According to police records, Firozabad district in Uttar Pradesh is among the regions which accounted for the highest number of deaths during the recent protests against the Citizenship Amendment Act (CAA) and National Register of Citizens (NRC). Of the 24 deaths in the state, seven were reported from this part of UP, documents compiled by the police show.
Firozabad, which lies to the east of Agra, also witnessed some of the most violent clashes between the police and protesters. In all, the Uttar Pradesh police has arrested over 1,200 people and detained at least 5,500 people in connection with the violence. The last available figures for Firozabad put the number of detentions in the district at 250, and arrests at 13.
Among these is Ahmed Nabi, a 52-year-old Firozabad cancer patient who finally received chemotherapy in the first week of March. It was due on 28 December. Ahmed, who is suffering from stage-2 oral cancer, was arrested on 20 December when he was on the way to his crockery shop, said his younger brother Vakeel Nabi. “On 23 December, the special court ordered the Firozabad District Administration to admit him to the hospital,” he said. “But the police did not act. The courts were closed from 25 December to 1 January. They violated a court order to ensure he missed his chemotherapy that was due on 28 December,” he alleged. The police has denied this charge. When asked to comment, Firozabad Superintendent of Police Sachindra Patel said, “We have complied with the court order.”
The Firozabad jailor Lal Pratap Singh had told a newspaper that the police did not provide them the required police escort. Vakeel said, “When he told the police about his medical condition, the police said, 'We will treat your cancer here'. I met my brother at the police station on the night of 21 December. He was barely conscious.”
Vakeel further alleged that the police forced him to sign on a blank paper and made him hold a desi pistol to get his fingerprints on it. Patel, refuting the allegation, said Ahmed was arrested from the spot, and was part of the protest that turned violent.
When the courts reopened in the New Year, Ahmed was admitted to a hospital in Agra to undergo treatment for fractures in his body. “We moved the Allahabad High Court for bail, which came through at the end of January,” said Vakeel. “At the time, he had been recovering from his fractures and we had to go to Jaipur for the chemo. We finally got it done when he was able to move in March.”
Enactment of the CAA has set off protests across the country, with much of the violence concentrated in north India, specifically states like UP. The police has come in for criticism over excessive use of force. Mohammad Azad Khan, who runs a small timber mill in Firozabad, alleged he was one of those who was at the receiving end of such action. “I have CCTV cameras at the gate, so I could see everything that was happening on the road,” he said. “A few women had come to buy wood from me when the situation started getting tense in the afternoon. I ensured the Hindu women went back safely to their area, and the Muslim women went back safely to theirs. Then I locked my mill from inside and sat in my office.”
Azad soon saw on the screen in his office monitoring the CCTV cameras that the police was trying to break open his mill's main gate. “The police waved at the crowd that was watching with glee,” he said. “Initially, I thought they are trying to pacify them. The next moment, I saw all of them on the road, clearly suggesting the police asked them to join.”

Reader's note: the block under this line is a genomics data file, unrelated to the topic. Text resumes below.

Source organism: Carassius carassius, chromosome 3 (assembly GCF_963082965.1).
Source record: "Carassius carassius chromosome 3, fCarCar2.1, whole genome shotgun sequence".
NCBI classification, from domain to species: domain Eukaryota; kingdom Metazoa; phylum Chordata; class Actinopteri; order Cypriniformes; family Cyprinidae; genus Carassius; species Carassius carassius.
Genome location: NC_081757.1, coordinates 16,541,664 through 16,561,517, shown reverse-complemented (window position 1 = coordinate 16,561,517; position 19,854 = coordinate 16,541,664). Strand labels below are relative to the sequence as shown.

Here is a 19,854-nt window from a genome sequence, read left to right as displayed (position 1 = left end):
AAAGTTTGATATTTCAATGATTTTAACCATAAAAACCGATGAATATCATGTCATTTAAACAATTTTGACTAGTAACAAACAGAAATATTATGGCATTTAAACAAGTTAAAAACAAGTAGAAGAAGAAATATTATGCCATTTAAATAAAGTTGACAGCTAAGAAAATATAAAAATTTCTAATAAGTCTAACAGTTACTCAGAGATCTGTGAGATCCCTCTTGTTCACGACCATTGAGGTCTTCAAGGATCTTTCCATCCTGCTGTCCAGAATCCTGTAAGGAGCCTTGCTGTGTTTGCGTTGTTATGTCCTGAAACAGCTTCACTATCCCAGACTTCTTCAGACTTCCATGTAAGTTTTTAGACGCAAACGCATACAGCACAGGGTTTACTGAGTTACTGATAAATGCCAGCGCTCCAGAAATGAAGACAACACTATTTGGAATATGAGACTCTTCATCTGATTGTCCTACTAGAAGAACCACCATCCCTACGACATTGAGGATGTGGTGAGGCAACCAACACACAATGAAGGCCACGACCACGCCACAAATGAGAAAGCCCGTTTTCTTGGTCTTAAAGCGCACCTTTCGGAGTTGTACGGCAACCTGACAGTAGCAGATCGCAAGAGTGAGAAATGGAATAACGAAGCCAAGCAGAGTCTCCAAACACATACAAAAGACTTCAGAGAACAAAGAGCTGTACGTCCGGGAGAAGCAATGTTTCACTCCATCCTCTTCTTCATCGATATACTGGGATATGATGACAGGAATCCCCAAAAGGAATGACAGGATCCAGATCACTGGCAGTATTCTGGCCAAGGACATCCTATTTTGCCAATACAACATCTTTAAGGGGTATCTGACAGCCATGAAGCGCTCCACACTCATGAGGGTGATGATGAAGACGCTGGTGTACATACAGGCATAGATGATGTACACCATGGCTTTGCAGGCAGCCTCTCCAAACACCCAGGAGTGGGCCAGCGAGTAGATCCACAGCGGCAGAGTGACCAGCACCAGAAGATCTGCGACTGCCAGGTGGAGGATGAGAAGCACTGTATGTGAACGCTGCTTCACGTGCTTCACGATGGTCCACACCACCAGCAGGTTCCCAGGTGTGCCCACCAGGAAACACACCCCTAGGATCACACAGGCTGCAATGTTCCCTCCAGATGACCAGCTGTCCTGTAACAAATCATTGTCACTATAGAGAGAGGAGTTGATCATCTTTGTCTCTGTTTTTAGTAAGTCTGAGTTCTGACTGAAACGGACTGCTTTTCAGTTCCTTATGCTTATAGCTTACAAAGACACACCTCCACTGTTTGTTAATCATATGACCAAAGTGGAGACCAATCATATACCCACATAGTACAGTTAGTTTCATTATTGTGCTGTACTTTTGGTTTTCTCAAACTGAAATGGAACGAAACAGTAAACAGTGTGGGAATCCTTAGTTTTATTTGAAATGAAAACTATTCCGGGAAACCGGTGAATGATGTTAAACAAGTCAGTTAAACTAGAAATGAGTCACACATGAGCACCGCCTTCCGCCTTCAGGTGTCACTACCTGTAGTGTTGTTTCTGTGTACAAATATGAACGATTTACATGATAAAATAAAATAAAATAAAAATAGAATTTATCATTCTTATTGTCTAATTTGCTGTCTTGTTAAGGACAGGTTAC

According to him, some of the men wore saffron bandanas and "chanted Jai Shree Ram". He said they brought a motorcycle into his timber mill and set it afire. “I cried, folded my hands, and I begged them to let me go,” he said. “The police called me katuwa. And the mob got ready to burn me alive. But I have sold wood all my life and I know how to navigate through a pile of wood. So I managed to climb on top of a pile and jumped out of the mill.”
Azad's nephew Farhad was less fortunate. He had been hiding in a toilet, and the police arrested him shortly. “We call him Deepu because he was born during Diwali,” said Azad. “What was his fault?”
Even after over three months of the incident, Azad is still scared. “I no longer feel safe,” he said. “The mob that tried to set me on fire is not just a mob. I know who they are. I know what their names are. They used to be acquaintances, and they live right across my mill.”
When Azad came back to the mill after a few days, he could barely recognise it. “Everything was vandalised,” he said. “The cash drawer had about Rs. 1.8 lakhs when I escaped. By the time I returned, it was gone.” After having his mill looted, Azad is now one of those that have to pay up for the damages. “As if the plunder was not enough,” he said. “I have to pay from my pocket for damages caused by somebody else under the police watch.”
In Firozabad, the police are set to recover Rs. 45 lakh from the “rioters”. “We do not know exactly how many people we would be recovering from because we are still in the process of identification,” said Patel. “But the ones that torched the police station, vehicles, media cars would be paying for it.” Four videos from Firozabad had gone viral on social media, where the police are seen shooting at the protestors and are aided by civilians throwing stones from their side.
There are also allegations of custodial torture. Hafiz Kasim, 22, who lives in Firozabad, said he was subjected to such treatment. “They undressed me and beat me up on my private parts,” he said. “It was freezing cold, but the police did not relent. Eventually I lost my consciousness.” He said he received deep cuts on his head from three sides. When he requested the police to apply a bandage, Kasim says he was told, “Shut up or we will encounter you.”
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